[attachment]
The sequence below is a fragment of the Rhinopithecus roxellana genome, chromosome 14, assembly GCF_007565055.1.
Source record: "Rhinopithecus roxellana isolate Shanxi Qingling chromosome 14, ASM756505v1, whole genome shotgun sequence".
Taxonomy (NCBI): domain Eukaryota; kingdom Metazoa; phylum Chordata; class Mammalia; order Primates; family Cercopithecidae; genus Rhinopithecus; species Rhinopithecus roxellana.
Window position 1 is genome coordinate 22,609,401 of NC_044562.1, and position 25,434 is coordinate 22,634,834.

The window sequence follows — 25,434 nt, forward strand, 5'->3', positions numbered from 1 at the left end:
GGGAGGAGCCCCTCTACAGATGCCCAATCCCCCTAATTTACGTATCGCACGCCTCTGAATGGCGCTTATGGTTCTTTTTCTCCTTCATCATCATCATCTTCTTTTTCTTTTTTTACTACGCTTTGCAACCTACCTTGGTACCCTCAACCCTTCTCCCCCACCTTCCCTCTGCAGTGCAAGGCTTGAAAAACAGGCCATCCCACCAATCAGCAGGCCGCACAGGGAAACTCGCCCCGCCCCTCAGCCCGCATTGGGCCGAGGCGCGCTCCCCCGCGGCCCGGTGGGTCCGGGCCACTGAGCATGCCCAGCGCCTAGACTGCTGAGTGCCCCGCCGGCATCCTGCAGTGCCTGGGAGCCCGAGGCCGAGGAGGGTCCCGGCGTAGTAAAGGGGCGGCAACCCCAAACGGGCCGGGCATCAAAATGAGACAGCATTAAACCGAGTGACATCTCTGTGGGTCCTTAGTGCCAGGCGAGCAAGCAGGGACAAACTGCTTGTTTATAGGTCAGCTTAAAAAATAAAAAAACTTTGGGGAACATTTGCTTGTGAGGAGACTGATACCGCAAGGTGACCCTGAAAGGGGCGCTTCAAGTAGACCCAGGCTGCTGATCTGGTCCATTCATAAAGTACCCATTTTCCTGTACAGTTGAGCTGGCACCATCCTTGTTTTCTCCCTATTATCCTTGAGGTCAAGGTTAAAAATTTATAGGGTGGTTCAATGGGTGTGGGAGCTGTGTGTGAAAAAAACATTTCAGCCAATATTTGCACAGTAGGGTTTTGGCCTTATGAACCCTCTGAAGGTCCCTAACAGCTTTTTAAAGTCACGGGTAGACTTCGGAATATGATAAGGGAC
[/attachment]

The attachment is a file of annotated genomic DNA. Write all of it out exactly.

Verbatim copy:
The sequence below is a fragment of the Rhinopithecus roxellana genome, chromosome 14, assembly GCF_007565055.1.
Source record: "Rhinopithecus roxellana isolate Shanxi Qingling chromosome 14, ASM756505v1, whole genome shotgun sequence".
Taxonomy (NCBI): domain Eukaryota; kingdom Metazoa; phylum Chordata; class Mammalia; order Primates; family Cercopithecidae; genus Rhinopithecus; species Rhinopithecus roxellana.
Window position 1 is genome coordinate 22,609,401 of NC_044562.1, and position 25,434 is coordinate 22,634,834.

The window sequence follows — 25,434 nt, forward strand, 5'->3', positions numbered from 1 at the left end:
GGGAGGAGCCCCTCTACAGATGCCCAATCCCCCTAATTTACGTATCGCACGCCTCTGAATGGCGCTTATGGTTCTTTTTCTCCTTCATCATCATCATCTTCTTTTTCTTTTTTTACTACGCTTTGCAACCTACCTTGGTACCCTCAACCCTTCTCCCCCACCTTCCCTCTGCAGTGCAAGGCTTGAAAAACAGGCCATCCCACCAATCAGCAGGCCGCACAGGGAAACTCGCCCCGCCCCTCAGCCCGCATTGGGCCGAGGCGCGCTCCCCCGCGGCCCGGTGGGTCCGGGCCACTGAGCATGCCCAGCGCCTAGACTGCTGAGTGCCCCGCCGGCATCCTGCAGTGCCTGGGAGCCCGAGGCCGAGGAGGGTCCCGGCGTAGTAAAGGGGCGGCAACCCCAAACGGGCCGGGCATCAAAATGAGACAGCATTAAACCGAGTGACATCTCTGTGGGTCCTTAGTGCCAGGCGAGCAAGCAGGGACAAACTGCTTGTTTATAGGTCAGCTTAAAAAATAAAAAAACTTTGGGGAACATTTGCTTGTGAGGAGACTGATACCGCAAGGTGACCCTGAAAGGGGCGCTTCAAGTAGACCCAGGCTGCTGATCTGGTCCATTCATAAAGTACCCATTTTCCTGTACAGTTGAGCTGGCACCATCCTTGTTTTCTCCCTATTATCCTTGAGGTCAAGGTTAAAAATTTATAGGGTGGTTCAATGGGTGTGGGAGCTGTGTGTGAAAAAAACATTTCAGCCAATATTTGCACAGTAGGGTTTTGGCCTTATGAACCCTCTGAAGGTCCCTAACAGCTTTTTAAAGTCACGGGTAGACTTCGGAATATGATAAGGGAC